WILDAF calls for gender inclusivity in male-dominated sectors


By Sandra Agyeiwaa OTOO

The Programme Manager of Women In Law and Development In Africa (WILDAF) in Ghana, Lois Aduamoah-Addo, has highlighted the urgent need for enhanced gender inclusivity in traditionally male-dominated industries like petroleum, cocoa and mining during the International Women’s Day (IWD) celebration.

The event, aimed at fostering dialogue with regulatory bodies to explore avenues for increasing women’s involvement in these sectors, was orchestrated by WILDAF Ghana in collaboration with OXFAM. It falls under the umbrella of the PVP FAIR4ALL project, a 5-year initiative funded by the Netherlands Ministry of Foreign Affairs (MoFA).

The event, themed “Inspiring Inclusion in the Mining, Petroleum, and Cocoa Value Chains,” also seeks to bolster the capacity and engagement of civil society and policymakers in the extractive sector. This initiative aims to empower them to mobilize and advocate for enhanced access to justice opportunities for project beneficiaries, particularly women, within the cocoa, gold, and petroleum value chains.

“Today, we are commemorating International Women’s Day and the intention for this particular event is to engage the regulatory bodies within the petroleum, cocoa and mining sectors on opportunities available to deepen women’s participation in these sectors,” she stated.

Mrs. Aduamoah-Addo underscored the significance of actively promoting and assisting women in entering these sectors, historically perceived as male-dominated, calling for the removal of barriers to entry.

“These sectors have been defined as male-dominated areas, so at times, women are not encouraged or enticed to even want to be part of such sectors. So, we need to consciously create opportunities for them to get involve,” she explained.

To achieve this, she said capacity building and policy development are crucial. “We know capacity building is one, but we also need to create the environment. We need to intentionally make policies that are gender-sensitive, ensuring that women are also able to dominate and participate in the opportunities that are available in these sectors”.

The event urged regulatory bodies and stakeholders to unite in creating a more inclusive and fair environment in traditionally male-dominated sectors. Through advocating for gender-sensitive policies and backing women’s participation, WILDAF aims to facilitate greater diversity and representation in critical industries, leading to societal advancement and economic prosperity.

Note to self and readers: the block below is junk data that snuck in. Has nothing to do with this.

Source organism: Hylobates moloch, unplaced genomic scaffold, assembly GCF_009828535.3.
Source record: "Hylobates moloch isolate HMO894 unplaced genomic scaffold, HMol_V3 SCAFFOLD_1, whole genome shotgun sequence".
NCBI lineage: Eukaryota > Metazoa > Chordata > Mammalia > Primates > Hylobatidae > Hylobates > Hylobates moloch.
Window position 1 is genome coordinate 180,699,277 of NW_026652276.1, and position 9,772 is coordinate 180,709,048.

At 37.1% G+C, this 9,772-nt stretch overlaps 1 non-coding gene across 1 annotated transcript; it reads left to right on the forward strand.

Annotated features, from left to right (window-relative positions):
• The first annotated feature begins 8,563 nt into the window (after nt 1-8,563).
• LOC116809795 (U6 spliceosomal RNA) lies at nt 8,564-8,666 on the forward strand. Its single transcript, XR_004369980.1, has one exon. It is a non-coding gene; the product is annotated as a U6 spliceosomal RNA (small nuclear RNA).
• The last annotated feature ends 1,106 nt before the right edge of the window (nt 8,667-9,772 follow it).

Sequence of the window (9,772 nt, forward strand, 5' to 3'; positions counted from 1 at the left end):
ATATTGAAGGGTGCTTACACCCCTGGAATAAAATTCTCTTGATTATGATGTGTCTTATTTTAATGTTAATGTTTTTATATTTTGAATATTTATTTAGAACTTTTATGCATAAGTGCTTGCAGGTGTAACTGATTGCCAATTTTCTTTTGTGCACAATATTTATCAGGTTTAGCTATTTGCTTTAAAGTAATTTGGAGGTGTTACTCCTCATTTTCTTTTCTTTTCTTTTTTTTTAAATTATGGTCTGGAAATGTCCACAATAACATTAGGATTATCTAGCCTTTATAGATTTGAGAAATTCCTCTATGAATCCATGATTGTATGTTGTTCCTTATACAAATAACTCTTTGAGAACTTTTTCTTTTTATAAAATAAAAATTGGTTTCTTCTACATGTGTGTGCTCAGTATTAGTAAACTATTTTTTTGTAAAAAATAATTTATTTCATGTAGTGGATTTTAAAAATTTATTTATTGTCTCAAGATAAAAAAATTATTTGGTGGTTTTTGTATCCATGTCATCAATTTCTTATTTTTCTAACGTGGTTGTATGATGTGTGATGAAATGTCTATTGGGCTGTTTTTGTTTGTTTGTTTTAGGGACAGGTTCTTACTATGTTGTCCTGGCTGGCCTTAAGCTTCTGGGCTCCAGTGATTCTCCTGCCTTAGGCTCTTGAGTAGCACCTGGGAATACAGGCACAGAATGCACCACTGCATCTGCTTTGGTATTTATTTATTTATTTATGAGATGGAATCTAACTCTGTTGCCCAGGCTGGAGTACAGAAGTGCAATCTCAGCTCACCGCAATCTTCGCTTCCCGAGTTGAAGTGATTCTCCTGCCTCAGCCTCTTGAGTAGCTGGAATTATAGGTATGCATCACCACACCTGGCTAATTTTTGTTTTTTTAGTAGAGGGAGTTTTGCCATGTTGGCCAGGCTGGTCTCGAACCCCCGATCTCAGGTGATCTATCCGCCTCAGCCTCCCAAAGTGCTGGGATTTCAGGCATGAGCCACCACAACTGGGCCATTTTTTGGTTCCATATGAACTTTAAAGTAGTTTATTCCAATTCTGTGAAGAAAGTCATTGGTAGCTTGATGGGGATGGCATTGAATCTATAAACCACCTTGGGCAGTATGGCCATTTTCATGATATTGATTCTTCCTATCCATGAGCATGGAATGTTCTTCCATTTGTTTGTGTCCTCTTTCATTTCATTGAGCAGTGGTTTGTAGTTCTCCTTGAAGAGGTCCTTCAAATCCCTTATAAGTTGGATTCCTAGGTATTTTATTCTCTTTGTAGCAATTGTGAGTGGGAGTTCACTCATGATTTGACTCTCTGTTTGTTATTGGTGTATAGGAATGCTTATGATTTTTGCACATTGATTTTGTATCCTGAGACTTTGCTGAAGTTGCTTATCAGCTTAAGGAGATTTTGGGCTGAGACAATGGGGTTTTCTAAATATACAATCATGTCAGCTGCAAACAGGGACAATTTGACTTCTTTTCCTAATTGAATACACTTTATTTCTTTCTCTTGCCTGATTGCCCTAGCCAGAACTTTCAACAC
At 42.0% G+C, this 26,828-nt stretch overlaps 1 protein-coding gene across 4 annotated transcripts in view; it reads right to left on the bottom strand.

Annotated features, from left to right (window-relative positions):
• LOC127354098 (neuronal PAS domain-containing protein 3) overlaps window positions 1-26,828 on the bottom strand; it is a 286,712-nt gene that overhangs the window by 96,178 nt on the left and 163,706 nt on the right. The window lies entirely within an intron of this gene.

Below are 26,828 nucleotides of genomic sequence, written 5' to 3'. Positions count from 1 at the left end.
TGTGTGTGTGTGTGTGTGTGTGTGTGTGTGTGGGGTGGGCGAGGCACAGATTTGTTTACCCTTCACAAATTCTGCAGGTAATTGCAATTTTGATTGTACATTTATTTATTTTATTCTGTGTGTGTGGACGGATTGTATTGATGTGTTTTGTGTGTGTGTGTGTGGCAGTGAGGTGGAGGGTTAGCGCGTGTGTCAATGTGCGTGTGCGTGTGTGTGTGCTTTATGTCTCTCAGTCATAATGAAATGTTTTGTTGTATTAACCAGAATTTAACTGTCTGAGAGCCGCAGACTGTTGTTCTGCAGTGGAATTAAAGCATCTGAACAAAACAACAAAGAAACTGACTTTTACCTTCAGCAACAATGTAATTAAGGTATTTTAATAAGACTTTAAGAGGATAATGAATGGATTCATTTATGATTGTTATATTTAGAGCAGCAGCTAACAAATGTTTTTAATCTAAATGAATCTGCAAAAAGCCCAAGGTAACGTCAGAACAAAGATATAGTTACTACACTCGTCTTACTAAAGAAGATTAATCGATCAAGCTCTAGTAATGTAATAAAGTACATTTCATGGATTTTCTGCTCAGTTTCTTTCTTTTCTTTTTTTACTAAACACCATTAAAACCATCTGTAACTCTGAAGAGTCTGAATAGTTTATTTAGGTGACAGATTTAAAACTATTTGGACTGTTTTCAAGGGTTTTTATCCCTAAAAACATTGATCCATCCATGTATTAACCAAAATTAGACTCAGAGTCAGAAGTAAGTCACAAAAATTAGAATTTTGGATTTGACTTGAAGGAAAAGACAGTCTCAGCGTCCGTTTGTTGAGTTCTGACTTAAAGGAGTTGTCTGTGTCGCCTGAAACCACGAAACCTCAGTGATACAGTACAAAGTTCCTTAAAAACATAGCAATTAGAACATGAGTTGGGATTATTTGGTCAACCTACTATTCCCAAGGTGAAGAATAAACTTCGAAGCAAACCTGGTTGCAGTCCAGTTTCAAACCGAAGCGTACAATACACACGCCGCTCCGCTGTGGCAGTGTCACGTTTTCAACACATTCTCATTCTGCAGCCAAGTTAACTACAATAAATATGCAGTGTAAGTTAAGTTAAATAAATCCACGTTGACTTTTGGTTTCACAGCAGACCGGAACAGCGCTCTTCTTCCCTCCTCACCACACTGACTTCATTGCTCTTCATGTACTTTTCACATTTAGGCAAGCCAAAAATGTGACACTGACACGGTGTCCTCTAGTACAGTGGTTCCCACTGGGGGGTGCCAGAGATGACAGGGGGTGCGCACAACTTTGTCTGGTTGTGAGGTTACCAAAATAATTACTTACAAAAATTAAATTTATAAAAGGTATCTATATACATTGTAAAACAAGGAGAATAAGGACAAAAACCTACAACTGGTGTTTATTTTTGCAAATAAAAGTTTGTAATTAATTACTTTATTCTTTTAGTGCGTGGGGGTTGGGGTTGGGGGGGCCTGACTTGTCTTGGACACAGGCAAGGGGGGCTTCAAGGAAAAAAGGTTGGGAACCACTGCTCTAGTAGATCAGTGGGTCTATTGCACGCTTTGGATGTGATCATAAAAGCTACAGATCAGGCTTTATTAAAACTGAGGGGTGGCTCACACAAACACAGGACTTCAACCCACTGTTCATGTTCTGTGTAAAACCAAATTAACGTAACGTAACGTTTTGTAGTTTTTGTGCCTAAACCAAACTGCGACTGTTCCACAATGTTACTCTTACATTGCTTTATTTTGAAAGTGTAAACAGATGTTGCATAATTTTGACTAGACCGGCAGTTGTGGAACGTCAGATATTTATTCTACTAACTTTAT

Acknowledging the significant contribution of cocoa, petroleum and mining industries to the economy, Kofi Asare, the Executive Director of Africa Education Watch, emphasizes the pressing need for gender equality within these sectors.

He asserts that to attain fair representation at managerial levels, it is crucial to encourage girls to pursue Science, Technology, Engineering, and Mathematics (STEM) fields from an early age.

“The cocoa, petroleum and mining value chains are very important because they are critical to employment creation and wealth creation, and that is why having gender equality manifest in these sectors is critical and very important. You cannot have a high representation of females at the management level if they are not highly represented at the lower level, especially within the technical realms of the industry,” he revealed.

Mr. Asare identifies primary obstacles impeding female engagement in Science, Technology, Engineering, and Mathematics (STEM) education, such as cultural biases and insufficient foundational support.

He advocates a grassroots strategy that promotes the investment in infrastructure, parental engagement and teacher training to foster an inclusive STEM environment.

“The low female participation in STEM is a foundational issue; only 12 percent of females are participating in STEM at the tertiary level because fewer levels of participation are recorded at the pre-tertiary level. So let’s go back to the basic level, focus on investing in infrastructure facilities for STEM and also orienting parents and other stakeholders at the community level to take an active interest in supporting their girls to participate in STEM,” he added.

“Most importantly, teachers must begin to learn how to adapt gender friendly ways of teaching, so that they don’t make maths and science subjects very difficult and non-interesting for females,” he further stated.

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